I have a Miata and a Tahoe. I tow with the Tahoe, but I have seen a lot of people towing with their Miata(on the Miata forum I read). I think you could find a hitch or have someone fabricate one for you. As long as you get the tongue weight right and don't do anything stupid, it should be ok for towing.
I would strongly recommend you find an MG newsgroup/forum and ask others of their towing knowledge. Find out what kind of weight limits they have run into.
Um Ranger <> MG.. isn't just 4cyl, it is suspension, gearing and the like. Yeah my 4cyl ranger could tow probably #2500...
My malibu was rated #1000, and I am betting the MG is rated #1000 too, but I wouldn't want to tray it.
As many have pointed out, it isn't the weight that is really the problem, it is the SIZE. The capri 14 will stick up about 2 feet higher than the MG, and provide massive wind resistance. Aerodynamic? As a brick maybe. Proper term is "hydrodynamic" from the bottom only. Again, not a good idea.
Just wanted to say you're a brave man! I had a good laugh when I saw your photo in the Capri forums. I owned a '72 Midget, same color too, (sold it while ago - mid '90's), but I still own the Capri 14.2, sailing on Saratoga Lake since '88. Great boat and fun car - best of luck with both!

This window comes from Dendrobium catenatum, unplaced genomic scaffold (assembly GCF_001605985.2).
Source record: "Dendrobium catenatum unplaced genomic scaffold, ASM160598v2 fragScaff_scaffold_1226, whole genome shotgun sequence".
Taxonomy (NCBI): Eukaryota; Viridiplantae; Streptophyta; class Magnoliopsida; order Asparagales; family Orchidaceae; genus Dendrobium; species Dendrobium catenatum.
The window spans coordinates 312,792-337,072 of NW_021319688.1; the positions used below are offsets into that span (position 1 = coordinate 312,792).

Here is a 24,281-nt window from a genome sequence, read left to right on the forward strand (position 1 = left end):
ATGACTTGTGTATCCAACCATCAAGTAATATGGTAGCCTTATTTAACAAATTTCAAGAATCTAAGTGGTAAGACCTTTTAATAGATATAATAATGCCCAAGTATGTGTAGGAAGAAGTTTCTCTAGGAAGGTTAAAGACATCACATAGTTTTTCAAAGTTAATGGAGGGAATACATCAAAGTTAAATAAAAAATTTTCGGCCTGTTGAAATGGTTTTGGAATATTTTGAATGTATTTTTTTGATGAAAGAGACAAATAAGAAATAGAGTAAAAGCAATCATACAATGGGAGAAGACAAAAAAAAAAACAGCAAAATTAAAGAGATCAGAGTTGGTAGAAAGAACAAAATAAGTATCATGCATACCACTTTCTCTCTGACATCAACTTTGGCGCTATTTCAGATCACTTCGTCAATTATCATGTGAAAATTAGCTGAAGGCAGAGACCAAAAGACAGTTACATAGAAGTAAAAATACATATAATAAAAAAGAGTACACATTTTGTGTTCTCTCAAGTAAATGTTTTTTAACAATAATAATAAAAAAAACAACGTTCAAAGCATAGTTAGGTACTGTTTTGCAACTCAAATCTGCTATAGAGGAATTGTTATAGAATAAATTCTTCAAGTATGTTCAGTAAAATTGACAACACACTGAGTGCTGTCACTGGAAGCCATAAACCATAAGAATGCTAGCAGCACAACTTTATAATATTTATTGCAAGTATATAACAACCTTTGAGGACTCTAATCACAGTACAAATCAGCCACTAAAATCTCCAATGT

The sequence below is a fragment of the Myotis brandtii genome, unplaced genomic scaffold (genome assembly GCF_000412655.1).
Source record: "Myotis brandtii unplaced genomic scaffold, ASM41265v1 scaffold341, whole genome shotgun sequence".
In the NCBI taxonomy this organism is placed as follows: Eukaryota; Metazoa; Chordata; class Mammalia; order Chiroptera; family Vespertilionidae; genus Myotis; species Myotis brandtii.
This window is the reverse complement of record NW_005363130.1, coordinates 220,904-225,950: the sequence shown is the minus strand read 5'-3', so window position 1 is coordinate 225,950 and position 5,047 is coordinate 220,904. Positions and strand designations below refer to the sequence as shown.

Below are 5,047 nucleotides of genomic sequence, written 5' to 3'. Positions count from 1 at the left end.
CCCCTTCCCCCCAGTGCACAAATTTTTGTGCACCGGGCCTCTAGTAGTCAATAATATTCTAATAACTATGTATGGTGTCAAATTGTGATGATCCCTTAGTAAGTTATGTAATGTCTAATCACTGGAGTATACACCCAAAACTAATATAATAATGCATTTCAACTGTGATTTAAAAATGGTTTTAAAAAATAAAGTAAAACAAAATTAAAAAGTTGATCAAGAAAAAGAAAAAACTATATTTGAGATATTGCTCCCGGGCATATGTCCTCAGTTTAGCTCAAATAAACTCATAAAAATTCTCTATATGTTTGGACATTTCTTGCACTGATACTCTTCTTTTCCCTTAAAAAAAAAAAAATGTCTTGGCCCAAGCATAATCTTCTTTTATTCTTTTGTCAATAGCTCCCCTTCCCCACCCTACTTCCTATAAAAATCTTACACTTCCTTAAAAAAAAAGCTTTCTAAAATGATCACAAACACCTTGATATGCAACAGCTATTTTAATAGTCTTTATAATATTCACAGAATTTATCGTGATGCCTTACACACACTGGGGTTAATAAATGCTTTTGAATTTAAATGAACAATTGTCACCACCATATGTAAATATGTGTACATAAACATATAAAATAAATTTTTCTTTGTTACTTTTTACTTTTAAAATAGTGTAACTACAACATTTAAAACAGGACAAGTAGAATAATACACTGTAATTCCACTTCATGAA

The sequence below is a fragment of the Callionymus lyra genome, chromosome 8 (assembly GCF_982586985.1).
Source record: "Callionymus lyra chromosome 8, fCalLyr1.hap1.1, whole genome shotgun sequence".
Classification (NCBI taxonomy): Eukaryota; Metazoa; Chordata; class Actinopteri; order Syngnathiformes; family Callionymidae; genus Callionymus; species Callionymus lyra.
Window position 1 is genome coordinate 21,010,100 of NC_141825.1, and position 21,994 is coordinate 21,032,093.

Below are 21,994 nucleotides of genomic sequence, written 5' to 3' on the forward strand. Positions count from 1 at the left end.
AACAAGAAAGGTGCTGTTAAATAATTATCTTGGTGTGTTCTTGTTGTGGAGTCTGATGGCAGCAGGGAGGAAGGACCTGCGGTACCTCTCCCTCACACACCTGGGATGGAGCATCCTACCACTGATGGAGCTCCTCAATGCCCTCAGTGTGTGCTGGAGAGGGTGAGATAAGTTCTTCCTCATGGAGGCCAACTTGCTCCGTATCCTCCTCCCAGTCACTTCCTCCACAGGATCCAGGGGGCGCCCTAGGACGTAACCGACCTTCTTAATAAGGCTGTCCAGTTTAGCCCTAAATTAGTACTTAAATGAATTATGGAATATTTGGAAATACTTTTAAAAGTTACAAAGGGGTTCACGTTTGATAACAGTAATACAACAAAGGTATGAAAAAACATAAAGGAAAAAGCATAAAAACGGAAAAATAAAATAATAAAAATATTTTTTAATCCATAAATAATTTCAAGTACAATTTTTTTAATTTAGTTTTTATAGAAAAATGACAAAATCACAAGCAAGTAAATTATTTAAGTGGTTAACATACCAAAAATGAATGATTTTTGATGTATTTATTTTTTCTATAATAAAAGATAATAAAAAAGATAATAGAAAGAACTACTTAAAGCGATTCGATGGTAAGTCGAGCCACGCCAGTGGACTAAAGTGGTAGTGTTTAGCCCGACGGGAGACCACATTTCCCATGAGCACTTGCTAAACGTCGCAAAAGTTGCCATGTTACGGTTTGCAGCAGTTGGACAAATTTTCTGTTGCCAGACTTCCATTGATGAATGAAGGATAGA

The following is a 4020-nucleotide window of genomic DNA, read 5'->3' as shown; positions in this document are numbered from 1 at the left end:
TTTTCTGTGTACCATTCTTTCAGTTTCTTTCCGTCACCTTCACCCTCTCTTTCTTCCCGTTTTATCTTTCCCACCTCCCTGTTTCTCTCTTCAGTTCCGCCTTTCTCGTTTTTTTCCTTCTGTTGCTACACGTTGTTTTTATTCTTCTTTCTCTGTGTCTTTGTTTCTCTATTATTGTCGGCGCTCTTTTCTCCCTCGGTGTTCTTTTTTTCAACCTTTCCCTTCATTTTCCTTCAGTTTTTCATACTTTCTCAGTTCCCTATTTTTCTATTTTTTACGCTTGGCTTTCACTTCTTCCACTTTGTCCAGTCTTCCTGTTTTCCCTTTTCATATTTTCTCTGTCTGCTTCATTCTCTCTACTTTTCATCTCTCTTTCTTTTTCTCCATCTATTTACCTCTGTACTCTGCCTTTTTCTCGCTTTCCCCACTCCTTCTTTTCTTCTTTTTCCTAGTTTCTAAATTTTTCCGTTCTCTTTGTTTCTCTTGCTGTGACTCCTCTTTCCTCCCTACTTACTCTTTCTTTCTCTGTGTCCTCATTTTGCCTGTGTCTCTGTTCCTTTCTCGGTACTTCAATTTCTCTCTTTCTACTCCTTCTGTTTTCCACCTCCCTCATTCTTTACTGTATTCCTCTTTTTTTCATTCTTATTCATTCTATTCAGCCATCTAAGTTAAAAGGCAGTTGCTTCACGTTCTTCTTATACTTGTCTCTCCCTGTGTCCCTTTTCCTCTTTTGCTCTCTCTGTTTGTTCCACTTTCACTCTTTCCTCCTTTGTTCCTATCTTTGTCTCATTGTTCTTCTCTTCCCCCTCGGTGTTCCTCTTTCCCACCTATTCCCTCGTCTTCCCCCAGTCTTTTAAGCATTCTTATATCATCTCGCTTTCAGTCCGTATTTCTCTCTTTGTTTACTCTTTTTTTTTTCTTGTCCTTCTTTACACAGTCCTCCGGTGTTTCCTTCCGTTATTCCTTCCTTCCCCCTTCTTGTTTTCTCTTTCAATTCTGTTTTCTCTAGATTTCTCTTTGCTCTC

BTW, did someone bow you trunk lid? Seemed a common occurrence with that locking lid support!
Sorry, I don't have a good picture of the mount for the motor on the boat. I made the mount myself with some aluminum and a tig welder. I didn't want an electric motor with the battery to deal with and a sure as heck didn't want an motor mounted right to the stern and interfering with the Traveler and making something else for lines to hang on.
I made a mount that uses an old short shaft motor(antique 1948). I usually just use it to get out from the dock and then once under sail, shut the gas off and let it run til it quits and then kick it up so it clears the water.
Its kicked up in this picture. It was about 6 years ago on July 4th (the flag) and somebody took this picture. Mount weighs about 3 pounds and the motor about 15 or so.
I was just downstairs looking at something else and grabbed the camera.
This is the mount I made and the old motor I used. The motor is old but simple and very faithful. It was made long before recoil starters, so I have to carry the starter rope with a knot in it in my life jacket pocket.
The mount has stick on rubber coating on the inside so it doesn't scratch the stern and I epoxied a small stainless steel plate on back for the rubber feet on the mount to rest on lower down. The mount keeps the motor out of the way and still handy if a storm comes up quickly.